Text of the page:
The culprit of this data point can be narrowed down to the five Ds ‑‑ death, disability, distress, disagreement, and divorce. In every single case, when these events happen, they catch the owners by surprise and if a plan has not already been developed, they are sent scrambling for a solution.

We all acknowledge that exit planning for the owner’s death is important, but what if these events happen to a spouse, key colleague, partner or vendor? A lack of preparation leads to making decisions from an emotional state rather than acting rationally based on a strategic plan that anticipated this possibility.

Third, even if we live a full life without experiencing an unexpected interruption, we are all finite.  In a best‑case scenario, you might work from age 20 to 70, which is 50 years of productive time. If we break that out, it’s just over 600 months.

If you’re 45 to 50 years old, your time of being in business is likely more than halfway done. For those of you who are sports fans, we know that every great team enters with a game plan from start to finish.  A business should be no different.  It’s been my personal experience that those owners who prepare their succession early on, operate at a higher level of success. Never underestimate the confidence that results from a well-executed plan.

The best time to begin planning our succession is the day we open the doors. We certainly won’t know everything. Yet, knowing that you have the end in mind is powerful.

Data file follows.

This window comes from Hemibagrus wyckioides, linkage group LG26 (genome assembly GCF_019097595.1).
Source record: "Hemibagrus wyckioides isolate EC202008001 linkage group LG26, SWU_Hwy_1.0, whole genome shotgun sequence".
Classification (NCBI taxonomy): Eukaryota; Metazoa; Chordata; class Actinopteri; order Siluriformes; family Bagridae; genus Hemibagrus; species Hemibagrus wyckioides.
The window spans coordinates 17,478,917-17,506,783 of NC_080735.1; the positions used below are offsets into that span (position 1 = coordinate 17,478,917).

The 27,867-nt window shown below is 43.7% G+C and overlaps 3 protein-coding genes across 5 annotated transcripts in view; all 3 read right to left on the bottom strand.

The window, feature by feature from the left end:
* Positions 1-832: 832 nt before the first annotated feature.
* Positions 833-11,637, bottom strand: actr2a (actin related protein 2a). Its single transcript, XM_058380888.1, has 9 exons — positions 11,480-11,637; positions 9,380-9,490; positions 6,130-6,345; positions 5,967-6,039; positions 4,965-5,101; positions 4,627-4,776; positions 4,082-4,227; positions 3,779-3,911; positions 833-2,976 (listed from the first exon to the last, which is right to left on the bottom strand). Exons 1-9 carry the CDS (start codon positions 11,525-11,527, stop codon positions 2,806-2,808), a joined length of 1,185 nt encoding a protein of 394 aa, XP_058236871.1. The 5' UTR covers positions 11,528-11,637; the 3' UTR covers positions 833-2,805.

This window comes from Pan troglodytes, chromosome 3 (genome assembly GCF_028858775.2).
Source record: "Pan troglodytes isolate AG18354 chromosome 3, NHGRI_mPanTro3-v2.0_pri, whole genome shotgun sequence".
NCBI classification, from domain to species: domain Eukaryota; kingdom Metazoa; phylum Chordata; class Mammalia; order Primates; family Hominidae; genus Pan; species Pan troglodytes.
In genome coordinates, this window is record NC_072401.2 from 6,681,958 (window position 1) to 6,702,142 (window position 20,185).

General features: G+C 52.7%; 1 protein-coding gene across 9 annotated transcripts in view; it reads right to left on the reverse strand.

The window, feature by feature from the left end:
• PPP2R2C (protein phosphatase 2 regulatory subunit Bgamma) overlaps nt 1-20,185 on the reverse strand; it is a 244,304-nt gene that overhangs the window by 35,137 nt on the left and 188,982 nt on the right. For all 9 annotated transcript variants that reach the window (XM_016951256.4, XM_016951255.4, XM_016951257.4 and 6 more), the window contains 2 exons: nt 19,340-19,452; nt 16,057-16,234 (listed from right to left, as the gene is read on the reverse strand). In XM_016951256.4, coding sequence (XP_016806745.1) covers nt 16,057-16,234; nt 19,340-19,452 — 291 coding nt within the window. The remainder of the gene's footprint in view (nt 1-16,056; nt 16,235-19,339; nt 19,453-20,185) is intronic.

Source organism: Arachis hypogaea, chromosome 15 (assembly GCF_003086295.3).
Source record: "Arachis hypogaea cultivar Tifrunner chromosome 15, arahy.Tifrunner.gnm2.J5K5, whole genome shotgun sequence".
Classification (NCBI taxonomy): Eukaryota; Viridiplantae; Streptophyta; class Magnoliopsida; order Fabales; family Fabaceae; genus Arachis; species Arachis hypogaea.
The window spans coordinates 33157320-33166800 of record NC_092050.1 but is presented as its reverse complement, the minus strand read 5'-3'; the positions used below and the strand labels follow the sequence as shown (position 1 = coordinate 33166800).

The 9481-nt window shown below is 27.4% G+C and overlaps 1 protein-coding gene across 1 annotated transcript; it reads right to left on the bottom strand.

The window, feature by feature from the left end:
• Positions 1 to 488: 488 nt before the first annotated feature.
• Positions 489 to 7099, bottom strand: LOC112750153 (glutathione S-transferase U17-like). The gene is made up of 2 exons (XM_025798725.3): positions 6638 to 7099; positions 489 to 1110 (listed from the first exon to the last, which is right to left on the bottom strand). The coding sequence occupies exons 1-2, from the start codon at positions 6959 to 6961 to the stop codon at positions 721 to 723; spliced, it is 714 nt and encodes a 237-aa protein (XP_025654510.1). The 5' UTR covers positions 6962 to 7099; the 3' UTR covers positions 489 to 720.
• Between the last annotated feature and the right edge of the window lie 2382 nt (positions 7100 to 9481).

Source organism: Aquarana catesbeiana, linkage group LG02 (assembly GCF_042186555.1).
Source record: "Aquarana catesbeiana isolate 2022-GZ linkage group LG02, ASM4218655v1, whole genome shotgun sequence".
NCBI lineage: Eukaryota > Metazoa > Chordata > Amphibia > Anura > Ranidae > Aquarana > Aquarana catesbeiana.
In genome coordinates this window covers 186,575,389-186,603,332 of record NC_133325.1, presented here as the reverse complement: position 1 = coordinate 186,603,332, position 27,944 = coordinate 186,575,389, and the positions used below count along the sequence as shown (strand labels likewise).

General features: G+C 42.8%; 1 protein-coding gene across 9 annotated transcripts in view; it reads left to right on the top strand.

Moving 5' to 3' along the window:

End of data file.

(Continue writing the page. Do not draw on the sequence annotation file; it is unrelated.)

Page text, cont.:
Creating a succession plan is simple, but it’s not easy. It’s also one of the most important things we can do to show our families how important they are to us. So much of our time is spent at the office on a day‑to‑day basis, trying to keep the business running and to grow the vision we’ve been given.

It’s time to make a plan that shows your family how much they mean to you. That is the most important piece to your legacy. When all is said and done, wouldn’t you rather be remembered for what you did right as opposed to what you failed to do?

At Paradiem, we have discovered that abundance is creating legacies that fail. Most professionals do a great job helping business owners create great tax plans that are ultimately horrible family plans. Our experience is that beginning with a different perspective, creates outcomes beyond anything your current professionals have helped you develop.  I encourage you to get a copy of our whitepaper, “Are there unintended consequences hidden inside your current estate or business plans?”  If you would like a copy, email info@paradiem.org with the subject “Unintended Consequences” or give us a call at (985) 727-0770.

 

[1] “The need for Exit Planning”, Peter Christman, CEPA Certified Exit Planning Advisor Training and Certification Program, University of San Francisco School of Management, August 1-4, 2016

[2] “The need for Exit Planning”, Peter Christman, CEPA Certified Exit Planning Advisor Training and Certification Program, University of San Francisco School of Management, August 1-4, 2016

 

About the Author

Eric DunavantEric is the president of Paradiem, a man devoted to God and the advancement of His Kingdom.